Near the rim of the crater, just on the opposite side of the road from where the path down to the lagoon begins, are three restaurants and hostels. From left to right they are Princesa Toa, Restaurante y Hostal Pachamama and Restaurante y Hostal Chukirawa. At least at the two last ones the price for a room, including breakfast and dinner, is $10 (July 2011).
After the hike from Chugchilán I had lunch at Hostal Chukirawa. I got a soup and then a plate with chicken, rice and French fries. The portion was very small and I was still hungry after finishing it. I also got a small juice. The lunch was $3.
The next day, after hiking around the rim of the crater, I went to Hostal Pachamama for lunch. I liked this place better because the atmosphere was warm and welcoming and I talked to some nice people during the lunch. First I got a soup with quinoa and then, on the main plate, there was once again chicken, rice and French fries, but this time the portion was bigger. To drink hot water was served for coffee or tea. I had an extra coffee, but was not charged for that. The lunch was $3. I ate here in 2012 as well and the lunch was $3 then too.
Across the road, up at the crater rim there is another place to eat, the cooperative-run Kirutwa. When I visited in 2011 it was not open, but in 2012 I went inside to have a look. No one was eating at the moment, but I saw that from some tables it is a good view over the lagoon. VT-member toonsarah has eaten here and she enjoyed her meal. You can read her tip here.
We ate our lunch in a friendly café which is perched right on the crater’s edge near to the viewpoint – Kirutwa (I am indebted to MalenaN, one of VT’s experts on Ecuador, for the name as I forgot to note it on the day). Jose Luiz explained that he likes to patronise this restaurant because it is community-run. Local people take turns at the cooking and serving and the profits are shared among them. I liked that idea – and it reminded me of one of my favourite London spots!
We took a table by the fireplace and one of the women came over to stoke it, as it was a chilly day. We were amused to see that they were burning all sorts of pieces of wood, including an old broom handle and several bits of old furniture, some of which stuck out into the room rather alarmingly. No UK Health & Safety inspector would have passed the arrangement, but it certainly made for a great blaze!
Favorite Dish: We started our lunch with a bowl of tasty lentil soup which was accompanied by yucca chips (a nice change from the more usual banana) and a hot aji sauce. The main course was pork chops, as it had been the day before in Tambopaxi. Unused to large lunches I opted to skip this course, but Chris had one and said it was very good. Dessert was pineapple, which I love, although it was a shame that it was served in a rather sweet syrup. The accompanying juices were very good though, and we enjoyed our cosy meal here.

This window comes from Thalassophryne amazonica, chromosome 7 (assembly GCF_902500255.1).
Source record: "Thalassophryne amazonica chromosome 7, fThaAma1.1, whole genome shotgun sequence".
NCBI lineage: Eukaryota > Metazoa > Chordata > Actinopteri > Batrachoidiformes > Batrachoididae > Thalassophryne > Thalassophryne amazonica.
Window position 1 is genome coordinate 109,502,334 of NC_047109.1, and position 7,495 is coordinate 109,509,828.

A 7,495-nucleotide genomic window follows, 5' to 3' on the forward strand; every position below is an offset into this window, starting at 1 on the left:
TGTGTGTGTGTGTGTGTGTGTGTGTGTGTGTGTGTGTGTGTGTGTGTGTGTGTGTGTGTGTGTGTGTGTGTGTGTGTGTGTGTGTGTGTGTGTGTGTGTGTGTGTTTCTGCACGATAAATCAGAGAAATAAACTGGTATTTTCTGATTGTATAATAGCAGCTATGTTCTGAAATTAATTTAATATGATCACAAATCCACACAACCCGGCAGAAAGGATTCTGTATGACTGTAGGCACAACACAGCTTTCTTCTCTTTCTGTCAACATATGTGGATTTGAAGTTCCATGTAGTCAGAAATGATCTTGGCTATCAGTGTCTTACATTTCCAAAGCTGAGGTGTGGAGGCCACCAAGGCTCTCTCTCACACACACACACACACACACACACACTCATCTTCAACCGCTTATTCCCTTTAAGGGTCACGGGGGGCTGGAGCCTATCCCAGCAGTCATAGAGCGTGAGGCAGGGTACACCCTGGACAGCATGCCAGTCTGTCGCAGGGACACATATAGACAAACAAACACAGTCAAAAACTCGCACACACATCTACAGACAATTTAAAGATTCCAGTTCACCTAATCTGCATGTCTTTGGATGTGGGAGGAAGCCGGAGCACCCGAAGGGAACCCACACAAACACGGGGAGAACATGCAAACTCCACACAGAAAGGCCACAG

The hostel has views of the crater, but for most of our time here low cloud lay over the mountain and we could see neither lake nor nearby village. By the way, the restaurant also has nice clean toilets, and sells fair-trade Ecuadorean chocolate, so if you need a snack before or after your hike it could be a good place to come – and if you buy a bar, you can ask to use those good loos!
Next tip: the local crafts cooperative.
One of the great joys of traveling in the Andes is the local markets and for me the best part about them is trying the traditional foods. Don’t get me wrong, this is not a gourmet culinary affair but most things are quite tasty and it’s inexpensive so there are no excuses. Some feel it is easy to get a stomach ailment being so adventurous but I found Ecuador to be without such worries. It seems to be a step or two above Peru and Bolivia in this regard. Besides, why travel halfway around the world and not have a taste. One of the best things about it is the reaction you get from the locals. They are very happy to make a sale they might not have counted on and I think they are as curious about us as we are about them. It’s a great chance to interact with locals and by eating their food to show we are not so very different at the core.
Favorite Dish: Cheese empanadas are typical fare and while they are not quite what you expect (it seems the traditional methods have been watered down a bit over the years) they are still tasty, filling and cheap. You’ll likely get three for a quarter. It is deep fried dough filled with just a small amount of cheese. Confusingly they put sugar on if you want it and most seem to want it. This is what made me think I was eating their version of a donut rather than an empanada. We had them from a couple of young girls that set up a small stand on the edge of the market in Zumbahua. Another popular small meal is a fried egg served over fried potatoes or chips. You’re looking to be set back maybe 50 cents per serving. In these small villages sometimes it’s all you can find to eat to jump right in.
In the Saquisilí market they had some very tasty snacks and the market itself was very colorful if subdued compared to Zumbahua. You also saw more tourists though it was still far from overrun considering how close it is to Latacunga.
Favorite Dish: We had some roast pork served with mashed potatoes and then later had golden brown perfectly fried potato pancakes. We had met a traveler from Munich while walking around and he even said the schweinebraten (roast pork) was better than in Germany! These were delicious and though a bit pricey at 50 cents apiece, well worth it when you saw the work that went into making them. I also tried a “health” drink of some kind after seeing a couple of older ladies slurping them down. The water supply and cleanliness of the facilities was a bit suspect and it was in fact the only time I got any kind of stomach ailment on the whole trip to Ecuador. My wife wisely declined more than a small sip of mine.